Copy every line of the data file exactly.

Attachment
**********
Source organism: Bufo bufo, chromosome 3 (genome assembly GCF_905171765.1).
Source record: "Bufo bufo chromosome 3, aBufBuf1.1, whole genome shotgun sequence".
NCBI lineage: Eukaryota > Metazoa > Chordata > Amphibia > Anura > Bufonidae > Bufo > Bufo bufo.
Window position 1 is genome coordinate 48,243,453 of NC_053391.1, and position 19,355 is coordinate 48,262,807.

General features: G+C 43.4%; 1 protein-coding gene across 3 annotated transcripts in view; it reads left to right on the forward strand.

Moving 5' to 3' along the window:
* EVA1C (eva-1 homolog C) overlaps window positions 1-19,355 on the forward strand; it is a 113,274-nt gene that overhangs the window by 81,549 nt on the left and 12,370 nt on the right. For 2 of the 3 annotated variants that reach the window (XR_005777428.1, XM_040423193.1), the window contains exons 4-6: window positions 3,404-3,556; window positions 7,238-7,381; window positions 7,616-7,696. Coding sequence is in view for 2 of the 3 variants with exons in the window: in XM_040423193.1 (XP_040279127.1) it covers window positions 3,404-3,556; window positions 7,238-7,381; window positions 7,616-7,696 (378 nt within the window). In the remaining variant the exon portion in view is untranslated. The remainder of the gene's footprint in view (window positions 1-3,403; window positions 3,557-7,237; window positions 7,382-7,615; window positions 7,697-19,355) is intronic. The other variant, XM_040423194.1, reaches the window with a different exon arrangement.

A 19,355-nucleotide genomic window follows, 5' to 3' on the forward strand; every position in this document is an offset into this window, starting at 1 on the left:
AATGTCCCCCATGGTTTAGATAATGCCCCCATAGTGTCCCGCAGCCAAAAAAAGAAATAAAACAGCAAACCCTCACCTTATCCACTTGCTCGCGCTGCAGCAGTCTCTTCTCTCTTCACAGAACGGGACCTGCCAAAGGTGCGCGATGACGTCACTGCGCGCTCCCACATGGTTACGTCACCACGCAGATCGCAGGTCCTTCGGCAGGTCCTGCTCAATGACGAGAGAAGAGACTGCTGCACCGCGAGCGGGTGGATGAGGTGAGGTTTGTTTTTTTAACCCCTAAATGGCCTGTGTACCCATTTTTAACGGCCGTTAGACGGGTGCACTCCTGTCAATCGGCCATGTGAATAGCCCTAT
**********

Source organism: Bufo bufo, chromosome 3 (genome assembly GCF_905171765.1).
Source record: "Bufo bufo chromosome 3, aBufBuf1.1, whole genome shotgun sequence".
NCBI lineage: Eukaryota > Metazoa > Chordata > Amphibia > Anura > Bufonidae > Bufo > Bufo bufo.
Window position 1 is genome coordinate 48,243,453 of NC_053391.1, and position 19,355 is coordinate 48,262,807.

General features: G+C 43.4%; 1 protein-coding gene across 3 annotated transcripts in view; it reads left to right on the forward strand.

Moving 5' to 3' along the window:
* EVA1C (eva-1 homolog C) overlaps window positions 1-19,355 on the forward strand; it is a 113,274-nt gene that overhangs the window by 81,549 nt on the left and 12,370 nt on the right. For 2 of the 3 annotated variants that reach the window (XR_005777428.1, XM_040423193.1), the window contains exons 4-6: window positions 3,404-3,556; window positions 7,238-7,381; window positions 7,616-7,696. Coding sequence is in view for 2 of the 3 variants with exons in the window: in XM_040423193.1 (XP_040279127.1) it covers window positions 3,404-3,556; window positions 7,238-7,381; window positions 7,616-7,696 (378 nt within the window). In the remaining variant the exon portion in view is untranslated. The remainder of the gene's footprint in view (window positions 1-3,403; window positions 3,557-7,237; window positions 7,382-7,615; window positions 7,697-19,355) is intronic. The other variant, XM_040423194.1, reaches the window with a different exon arrangement.

A 19,355-nucleotide genomic window follows, 5' to 3' on the forward strand; every position in this document is an offset into this window, starting at 1 on the left:
AATGTCCCCCATGGTTTAGATAATGCCCCCATAGTGTCCCGCAGCCAAAAAAAGAAATAAAACAGCAAACCCTCACCTTATCCACTTGCTCGCGCTGCAGCAGTCTCTTCTCTCTTCACAGAACGGGACCTGCCAAAGGTGCGCGATGACGTCACTGCGCGCTCCCACATGGTTACGTCACCACGCAGATCGCAGGTCCTTCGGCAGGTCCTGCTCAATGACGAGAGAAGAGACTGCTGCACCGCGAGCGGGTGGATGAGGTGAGGTTTGTTTTTTTAACCCCTAAATGGCCTGTGTACCCATTTTTAACGGCCGTTAGACGGGTGCACTCCTGTCAATCGGCCATGTGAATAGCCCTAT